And Ned Zolman, the city budget director, acknowledges "there is an amount of allure" in a property tax increase, even for just a year, that could arrest some city money trouble. But he says it would be a "short-term" fix when the city is planning on long-range solutions and investment.

The cap on primary property taxes came from a state law spun from California's infamous Proposition 13 of the late 1970s. It has provided the Democratic majority on the Board of Supervisors with cover from political retribution while it raised property tax rates to record levels with three consecutive increases in 1997, 1998 and 1999.

Within Arizona's property tax system, the two broad categories for cities, towns, counties and school districts are primary, for daily operations including personnel, and secondary, for most voter-approved debt (bonds).

The pile of taxes Arizona property owners face depends on where their property is located. All Pima County property owners pay taxes to the state, the county, Pima Community College and the Central Arizona Project. They also could pay a property tax to Tucson, South Tucson, one of 16 school districts, one or more of 22 improvement districts, one of 17 fire districts, one of three irrigation districts and one health district.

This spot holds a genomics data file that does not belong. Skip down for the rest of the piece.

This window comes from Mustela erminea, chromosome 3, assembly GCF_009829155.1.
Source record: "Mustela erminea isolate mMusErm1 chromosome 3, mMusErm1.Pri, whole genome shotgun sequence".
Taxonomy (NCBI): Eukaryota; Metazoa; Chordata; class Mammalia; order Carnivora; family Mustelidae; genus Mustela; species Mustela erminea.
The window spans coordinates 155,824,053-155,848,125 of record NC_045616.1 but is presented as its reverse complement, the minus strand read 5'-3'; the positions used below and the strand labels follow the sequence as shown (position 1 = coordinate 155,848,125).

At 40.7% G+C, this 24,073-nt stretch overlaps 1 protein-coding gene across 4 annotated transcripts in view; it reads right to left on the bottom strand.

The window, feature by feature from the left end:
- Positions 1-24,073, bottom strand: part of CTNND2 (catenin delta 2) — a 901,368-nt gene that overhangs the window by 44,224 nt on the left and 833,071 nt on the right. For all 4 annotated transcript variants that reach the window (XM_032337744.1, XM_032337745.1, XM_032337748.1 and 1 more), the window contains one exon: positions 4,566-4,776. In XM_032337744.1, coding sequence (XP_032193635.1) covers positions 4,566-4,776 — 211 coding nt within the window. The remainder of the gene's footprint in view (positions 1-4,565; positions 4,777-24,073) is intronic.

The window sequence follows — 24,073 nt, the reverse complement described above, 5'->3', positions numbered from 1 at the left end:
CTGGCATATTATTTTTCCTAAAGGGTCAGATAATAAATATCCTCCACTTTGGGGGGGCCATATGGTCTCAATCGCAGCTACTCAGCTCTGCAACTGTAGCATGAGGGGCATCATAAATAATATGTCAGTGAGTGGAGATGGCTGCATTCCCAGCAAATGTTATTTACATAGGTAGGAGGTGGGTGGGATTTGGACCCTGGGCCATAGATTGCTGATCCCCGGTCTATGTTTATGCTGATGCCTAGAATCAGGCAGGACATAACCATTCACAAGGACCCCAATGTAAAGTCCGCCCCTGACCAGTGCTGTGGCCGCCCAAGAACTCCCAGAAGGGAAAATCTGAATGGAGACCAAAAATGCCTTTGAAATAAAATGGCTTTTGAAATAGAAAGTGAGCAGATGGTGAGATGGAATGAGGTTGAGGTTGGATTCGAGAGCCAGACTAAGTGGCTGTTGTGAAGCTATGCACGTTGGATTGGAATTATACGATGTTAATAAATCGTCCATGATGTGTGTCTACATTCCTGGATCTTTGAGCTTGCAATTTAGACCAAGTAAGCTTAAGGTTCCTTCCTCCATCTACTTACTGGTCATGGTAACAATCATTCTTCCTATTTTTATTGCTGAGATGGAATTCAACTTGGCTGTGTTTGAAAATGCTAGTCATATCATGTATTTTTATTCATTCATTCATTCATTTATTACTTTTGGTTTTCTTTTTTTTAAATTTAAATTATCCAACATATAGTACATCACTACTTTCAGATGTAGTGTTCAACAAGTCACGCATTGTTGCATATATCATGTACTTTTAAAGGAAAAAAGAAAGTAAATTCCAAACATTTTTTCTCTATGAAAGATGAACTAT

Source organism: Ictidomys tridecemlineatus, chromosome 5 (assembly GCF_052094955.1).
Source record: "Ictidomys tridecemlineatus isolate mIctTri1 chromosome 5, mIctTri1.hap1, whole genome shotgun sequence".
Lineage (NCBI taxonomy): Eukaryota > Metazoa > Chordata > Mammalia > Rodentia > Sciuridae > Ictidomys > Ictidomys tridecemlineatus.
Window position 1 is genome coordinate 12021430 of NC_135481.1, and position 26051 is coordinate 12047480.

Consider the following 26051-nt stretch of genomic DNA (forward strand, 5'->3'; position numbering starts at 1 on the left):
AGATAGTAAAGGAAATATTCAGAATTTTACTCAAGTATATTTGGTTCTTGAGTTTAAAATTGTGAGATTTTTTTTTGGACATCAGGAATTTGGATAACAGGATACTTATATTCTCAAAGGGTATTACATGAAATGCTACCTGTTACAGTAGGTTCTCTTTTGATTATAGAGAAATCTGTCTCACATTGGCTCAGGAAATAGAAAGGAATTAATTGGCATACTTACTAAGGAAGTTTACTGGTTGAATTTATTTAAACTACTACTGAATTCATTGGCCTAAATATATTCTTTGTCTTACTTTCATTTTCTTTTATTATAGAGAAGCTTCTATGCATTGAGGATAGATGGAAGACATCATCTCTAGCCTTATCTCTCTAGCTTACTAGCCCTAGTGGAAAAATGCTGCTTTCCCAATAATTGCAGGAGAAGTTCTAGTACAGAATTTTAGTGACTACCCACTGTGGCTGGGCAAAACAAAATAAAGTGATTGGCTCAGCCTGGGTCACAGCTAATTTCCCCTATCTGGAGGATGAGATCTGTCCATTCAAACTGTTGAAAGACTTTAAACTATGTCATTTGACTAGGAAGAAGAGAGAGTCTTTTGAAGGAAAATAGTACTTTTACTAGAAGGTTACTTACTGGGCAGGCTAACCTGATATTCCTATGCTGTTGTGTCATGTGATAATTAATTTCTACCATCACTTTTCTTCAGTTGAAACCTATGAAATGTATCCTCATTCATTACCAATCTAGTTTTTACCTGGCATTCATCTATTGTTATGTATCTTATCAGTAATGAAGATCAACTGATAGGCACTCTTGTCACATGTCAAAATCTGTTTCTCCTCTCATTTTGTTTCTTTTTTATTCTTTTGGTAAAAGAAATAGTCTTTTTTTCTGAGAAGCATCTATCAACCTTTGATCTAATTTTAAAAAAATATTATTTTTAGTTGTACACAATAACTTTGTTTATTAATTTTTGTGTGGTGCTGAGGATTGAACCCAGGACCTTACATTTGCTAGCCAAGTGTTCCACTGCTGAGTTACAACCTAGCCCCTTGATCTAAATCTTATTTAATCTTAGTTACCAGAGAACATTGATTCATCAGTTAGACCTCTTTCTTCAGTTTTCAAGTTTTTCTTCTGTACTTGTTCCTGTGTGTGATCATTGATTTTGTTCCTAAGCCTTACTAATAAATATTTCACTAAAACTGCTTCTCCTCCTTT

Pima County, which levies the highest combined taxes of any of the state's 15 counties, has three components of secondary taxes to go with those levied to pay off voter-approved bonds. They are for libraries, flood control and fire-district assistance. These hit every property, even those within the city of Tucson, for about $5 a year on a $100,000 home.

State law provides homeowners with two levels of protection. First, the primary tax rate for school districts is lowered 35 percent, which comes from the state general fund. So TUSD's ultra-high primary rate of $7.11 per $100 of assessed value ($711 a year on a $100,000 property) is trimmed to $4.62 per $100 ($462 for a $100,000 home). TUSD sprawls from the Pascua Yaqui Village on the southwest side to Sabino Canyon on the northeast and has nearly half--107,133--of the county's 217,717 homeowner parcels.

The next state break caps at $10 per $100 of assessed value the combined primary rates of counties, school districts, cities or towns, community colleges and state education assistance.

Pima County supervisors, who begin hearings May 22 on a proposed $942.3 million budget, have shown no inclination to cut the record-high $4.07 primary tax rate that was the result of three straight increases ending in a 30-cent (11 percent) boost two years ago. Add to the county's $4.07 the TUSD net rate of $4.62, Pima Community College's $1.14, the city's current 14 cents, and state education assistance of 51 cents--the total tops the $10 limit by 48 cents already. For the owner of a $100,000 home, the extra $48 in a one-year tax bill is paid out of the state general fund, spreading the pain among all Arizonans.